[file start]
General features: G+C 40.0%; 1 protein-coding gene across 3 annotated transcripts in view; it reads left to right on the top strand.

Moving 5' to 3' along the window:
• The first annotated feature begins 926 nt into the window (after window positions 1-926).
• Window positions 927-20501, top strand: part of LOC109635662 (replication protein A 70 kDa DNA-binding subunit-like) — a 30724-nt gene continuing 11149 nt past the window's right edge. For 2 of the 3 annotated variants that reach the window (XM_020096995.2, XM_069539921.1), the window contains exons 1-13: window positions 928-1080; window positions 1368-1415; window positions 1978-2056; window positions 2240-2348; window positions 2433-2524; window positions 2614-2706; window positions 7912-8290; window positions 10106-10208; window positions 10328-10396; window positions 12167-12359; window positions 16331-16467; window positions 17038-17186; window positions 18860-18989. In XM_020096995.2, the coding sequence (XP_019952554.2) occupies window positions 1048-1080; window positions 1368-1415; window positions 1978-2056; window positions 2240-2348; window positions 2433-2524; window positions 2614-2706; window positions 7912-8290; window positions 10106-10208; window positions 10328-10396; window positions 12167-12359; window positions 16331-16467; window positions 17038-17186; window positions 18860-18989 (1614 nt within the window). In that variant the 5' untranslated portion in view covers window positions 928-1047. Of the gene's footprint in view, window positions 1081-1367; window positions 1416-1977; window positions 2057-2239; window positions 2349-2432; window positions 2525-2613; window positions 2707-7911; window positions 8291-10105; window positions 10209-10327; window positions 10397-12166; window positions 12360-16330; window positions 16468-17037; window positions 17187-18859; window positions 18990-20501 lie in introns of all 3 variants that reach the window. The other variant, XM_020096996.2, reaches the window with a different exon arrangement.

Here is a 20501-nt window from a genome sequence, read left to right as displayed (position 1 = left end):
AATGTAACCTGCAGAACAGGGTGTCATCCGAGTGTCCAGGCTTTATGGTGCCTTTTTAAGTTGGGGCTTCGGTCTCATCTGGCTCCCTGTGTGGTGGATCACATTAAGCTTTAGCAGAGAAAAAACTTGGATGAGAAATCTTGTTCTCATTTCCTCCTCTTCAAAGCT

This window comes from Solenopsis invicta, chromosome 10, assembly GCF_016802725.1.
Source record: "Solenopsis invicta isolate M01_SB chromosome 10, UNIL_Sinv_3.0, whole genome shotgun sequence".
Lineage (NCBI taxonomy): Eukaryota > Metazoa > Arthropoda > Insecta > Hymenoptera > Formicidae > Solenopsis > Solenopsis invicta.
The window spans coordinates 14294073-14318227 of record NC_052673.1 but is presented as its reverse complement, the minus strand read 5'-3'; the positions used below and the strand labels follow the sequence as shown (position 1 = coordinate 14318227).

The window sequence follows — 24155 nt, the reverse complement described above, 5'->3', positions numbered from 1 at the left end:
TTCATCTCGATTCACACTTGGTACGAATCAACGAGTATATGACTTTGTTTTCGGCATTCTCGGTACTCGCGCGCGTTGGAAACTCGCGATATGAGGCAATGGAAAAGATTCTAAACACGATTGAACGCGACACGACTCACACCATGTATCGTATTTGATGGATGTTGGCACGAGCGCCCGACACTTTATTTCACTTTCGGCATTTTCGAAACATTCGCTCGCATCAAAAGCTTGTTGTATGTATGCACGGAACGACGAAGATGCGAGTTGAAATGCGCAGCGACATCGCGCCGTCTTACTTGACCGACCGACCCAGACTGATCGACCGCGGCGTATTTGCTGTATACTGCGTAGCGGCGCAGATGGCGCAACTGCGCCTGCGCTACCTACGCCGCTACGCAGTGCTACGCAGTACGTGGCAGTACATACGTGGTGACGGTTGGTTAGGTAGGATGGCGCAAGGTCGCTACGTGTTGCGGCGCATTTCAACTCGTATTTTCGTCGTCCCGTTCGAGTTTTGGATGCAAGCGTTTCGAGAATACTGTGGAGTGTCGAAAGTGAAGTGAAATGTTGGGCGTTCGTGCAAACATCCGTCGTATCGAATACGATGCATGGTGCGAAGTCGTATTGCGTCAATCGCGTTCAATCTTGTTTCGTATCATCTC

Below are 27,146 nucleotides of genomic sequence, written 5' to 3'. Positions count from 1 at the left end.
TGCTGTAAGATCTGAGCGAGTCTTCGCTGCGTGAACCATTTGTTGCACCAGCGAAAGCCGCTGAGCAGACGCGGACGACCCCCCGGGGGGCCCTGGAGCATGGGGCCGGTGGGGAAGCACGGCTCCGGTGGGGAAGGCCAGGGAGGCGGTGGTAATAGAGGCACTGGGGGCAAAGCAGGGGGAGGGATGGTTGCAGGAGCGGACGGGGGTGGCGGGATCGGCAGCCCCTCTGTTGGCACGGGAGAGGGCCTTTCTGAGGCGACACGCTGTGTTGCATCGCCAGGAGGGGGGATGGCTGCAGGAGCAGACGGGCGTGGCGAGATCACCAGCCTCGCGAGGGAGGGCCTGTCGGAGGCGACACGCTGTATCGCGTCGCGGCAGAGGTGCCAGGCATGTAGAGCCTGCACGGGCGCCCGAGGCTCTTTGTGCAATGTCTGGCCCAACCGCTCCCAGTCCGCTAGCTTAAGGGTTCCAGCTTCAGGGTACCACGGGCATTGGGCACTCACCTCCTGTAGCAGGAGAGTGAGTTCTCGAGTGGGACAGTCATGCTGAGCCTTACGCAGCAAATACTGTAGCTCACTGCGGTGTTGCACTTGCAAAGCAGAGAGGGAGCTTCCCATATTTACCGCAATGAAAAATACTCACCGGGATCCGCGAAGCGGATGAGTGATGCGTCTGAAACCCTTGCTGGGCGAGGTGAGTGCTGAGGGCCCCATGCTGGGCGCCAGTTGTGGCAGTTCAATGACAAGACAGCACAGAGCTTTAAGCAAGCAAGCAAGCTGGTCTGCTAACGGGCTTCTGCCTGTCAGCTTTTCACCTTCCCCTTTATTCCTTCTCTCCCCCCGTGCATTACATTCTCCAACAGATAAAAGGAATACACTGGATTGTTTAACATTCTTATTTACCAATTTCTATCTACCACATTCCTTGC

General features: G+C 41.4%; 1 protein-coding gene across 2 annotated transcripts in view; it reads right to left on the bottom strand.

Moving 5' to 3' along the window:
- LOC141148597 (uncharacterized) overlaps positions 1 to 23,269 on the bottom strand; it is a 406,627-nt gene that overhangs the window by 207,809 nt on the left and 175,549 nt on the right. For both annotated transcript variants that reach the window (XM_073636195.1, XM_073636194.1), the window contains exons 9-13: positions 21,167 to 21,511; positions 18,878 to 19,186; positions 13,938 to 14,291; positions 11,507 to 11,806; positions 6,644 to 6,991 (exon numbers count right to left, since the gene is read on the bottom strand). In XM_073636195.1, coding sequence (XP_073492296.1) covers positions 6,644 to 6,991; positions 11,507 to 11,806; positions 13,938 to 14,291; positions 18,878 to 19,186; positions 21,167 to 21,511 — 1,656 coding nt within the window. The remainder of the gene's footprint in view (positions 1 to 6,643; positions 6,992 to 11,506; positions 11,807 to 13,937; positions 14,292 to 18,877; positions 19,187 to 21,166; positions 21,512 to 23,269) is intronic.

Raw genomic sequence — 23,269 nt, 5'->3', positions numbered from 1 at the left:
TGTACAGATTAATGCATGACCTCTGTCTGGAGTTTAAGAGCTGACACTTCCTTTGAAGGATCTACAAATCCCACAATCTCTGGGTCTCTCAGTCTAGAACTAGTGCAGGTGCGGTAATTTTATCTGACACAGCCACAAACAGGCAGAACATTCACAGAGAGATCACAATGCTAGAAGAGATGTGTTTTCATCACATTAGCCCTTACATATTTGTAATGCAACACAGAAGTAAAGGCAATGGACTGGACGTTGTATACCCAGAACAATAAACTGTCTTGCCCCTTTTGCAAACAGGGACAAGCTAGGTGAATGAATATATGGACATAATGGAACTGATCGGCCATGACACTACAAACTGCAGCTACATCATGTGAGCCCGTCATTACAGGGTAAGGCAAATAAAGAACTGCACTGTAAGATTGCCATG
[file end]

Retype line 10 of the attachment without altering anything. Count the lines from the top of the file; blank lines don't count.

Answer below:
The window spans coordinates 14294073-14318227 of record NC_052673.1 but is presented as its reverse complement, the minus strand read 5'-3'; the positions used below and the strand labels follow the sequence as shown (position 1 = coordinate 14318227).